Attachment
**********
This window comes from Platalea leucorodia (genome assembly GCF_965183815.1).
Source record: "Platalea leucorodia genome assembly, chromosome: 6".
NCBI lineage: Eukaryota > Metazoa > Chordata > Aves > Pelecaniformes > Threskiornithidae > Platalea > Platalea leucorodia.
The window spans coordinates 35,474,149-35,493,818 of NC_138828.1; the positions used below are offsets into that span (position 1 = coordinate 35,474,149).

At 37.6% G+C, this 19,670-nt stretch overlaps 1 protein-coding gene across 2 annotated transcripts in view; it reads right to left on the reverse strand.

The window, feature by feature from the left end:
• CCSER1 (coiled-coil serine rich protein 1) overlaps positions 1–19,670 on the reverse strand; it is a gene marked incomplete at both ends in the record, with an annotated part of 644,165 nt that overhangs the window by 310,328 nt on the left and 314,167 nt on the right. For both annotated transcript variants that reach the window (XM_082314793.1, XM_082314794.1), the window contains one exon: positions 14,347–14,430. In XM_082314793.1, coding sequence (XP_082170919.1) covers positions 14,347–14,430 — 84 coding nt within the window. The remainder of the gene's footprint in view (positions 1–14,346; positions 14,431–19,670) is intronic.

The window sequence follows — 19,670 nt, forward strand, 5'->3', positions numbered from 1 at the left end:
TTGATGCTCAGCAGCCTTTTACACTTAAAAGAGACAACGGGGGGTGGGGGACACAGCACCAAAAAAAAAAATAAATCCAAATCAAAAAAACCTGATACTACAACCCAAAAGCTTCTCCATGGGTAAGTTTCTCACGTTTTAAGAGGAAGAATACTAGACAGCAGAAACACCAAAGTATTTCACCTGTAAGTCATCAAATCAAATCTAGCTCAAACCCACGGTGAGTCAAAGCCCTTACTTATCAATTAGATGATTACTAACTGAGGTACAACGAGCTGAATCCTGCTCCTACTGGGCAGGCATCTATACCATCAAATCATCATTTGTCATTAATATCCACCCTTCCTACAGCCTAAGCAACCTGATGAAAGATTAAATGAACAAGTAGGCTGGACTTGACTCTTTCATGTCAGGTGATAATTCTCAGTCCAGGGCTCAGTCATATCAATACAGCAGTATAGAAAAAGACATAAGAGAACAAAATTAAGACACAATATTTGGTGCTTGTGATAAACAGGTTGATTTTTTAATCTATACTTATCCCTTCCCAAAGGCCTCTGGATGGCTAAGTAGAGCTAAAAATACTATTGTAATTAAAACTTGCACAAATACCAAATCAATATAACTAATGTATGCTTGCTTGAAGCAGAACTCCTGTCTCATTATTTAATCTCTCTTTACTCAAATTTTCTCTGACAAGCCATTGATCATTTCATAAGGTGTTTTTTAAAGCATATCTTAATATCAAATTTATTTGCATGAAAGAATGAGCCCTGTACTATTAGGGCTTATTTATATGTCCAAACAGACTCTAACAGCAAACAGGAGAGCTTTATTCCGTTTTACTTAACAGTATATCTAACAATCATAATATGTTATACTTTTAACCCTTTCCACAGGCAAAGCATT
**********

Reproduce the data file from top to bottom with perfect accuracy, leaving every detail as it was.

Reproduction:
This window comes from Platalea leucorodia (genome assembly GCF_965183815.1).
Source record: "Platalea leucorodia genome assembly, chromosome: 6".
NCBI lineage: Eukaryota > Metazoa > Chordata > Aves > Pelecaniformes > Threskiornithidae > Platalea > Platalea leucorodia.
The window spans coordinates 35,474,149-35,493,818 of NC_138828.1; the positions used below are offsets into that span (position 1 = coordinate 35,474,149).

At 37.6% G+C, this 19,670-nt stretch overlaps 1 protein-coding gene across 2 annotated transcripts in view; it reads right to left on the reverse strand.

The window, feature by feature from the left end:
• CCSER1 (coiled-coil serine rich protein 1) overlaps positions 1–19,670 on the reverse strand; it is a gene marked incomplete at both ends in the record, with an annotated part of 644,165 nt that overhangs the window by 310,328 nt on the left and 314,167 nt on the right. For both annotated transcript variants that reach the window (XM_082314793.1, XM_082314794.1), the window contains one exon: positions 14,347–14,430. In XM_082314793.1, coding sequence (XP_082170919.1) covers positions 14,347–14,430 — 84 coding nt within the window. The remainder of the gene's footprint in view (positions 1–14,346; positions 14,431–19,670) is intronic.

The window sequence follows — 19,670 nt, forward strand, 5'->3', positions numbered from 1 at the left end:
TTGATGCTCAGCAGCCTTTTACACTTAAAAGAGACAACGGGGGGTGGGGGACACAGCACCAAAAAAAAAAATAAATCCAAATCAAAAAAACCTGATACTACAACCCAAAAGCTTCTCCATGGGTAAGTTTCTCACGTTTTAAGAGGAAGAATACTAGACAGCAGAAACACCAAAGTATTTCACCTGTAAGTCATCAAATCAAATCTAGCTCAAACCCACGGTGAGTCAAAGCCCTTACTTATCAATTAGATGATTACTAACTGAGGTACAACGAGCTGAATCCTGCTCCTACTGGGCAGGCATCTATACCATCAAATCATCATTTGTCATTAATATCCACCCTTCCTACAGCCTAAGCAACCTGATGAAAGATTAAATGAACAAGTAGGCTGGACTTGACTCTTTCATGTCAGGTGATAATTCTCAGTCCAGGGCTCAGTCATATCAATACAGCAGTATAGAAAAAGACATAAGAGAACAAAATTAAGACACAATATTTGGTGCTTGTGATAAACAGGTTGATTTTTTAATCTATACTTATCCCTTCCCAAAGGCCTCTGGATGGCTAAGTAGAGCTAAAAATACTATTGTAATTAAAACTTGCACAAATACCAAATCAATATAACTAATGTATGCTTGCTTGAAGCAGAACTCCTGTCTCATTATTTAATCTCTCTTTACTCAAATTTTCTCTGACAAGCCATTGATCATTTCATAAGGTGTTTTTTAAAGCATATCTTAATATCAAATTTATTTGCATGAAAGAATGAGCCCTGTACTATTAGGGCTTATTTATATGTCCAAACAGACTCTAACAGCAAACAGGAGAGCTTTATTCCGTTTTACTTAACAGTATATCTAACAATCATAATATGTTATACTTTTAACCCTTTCCACAGGCAAAGCATT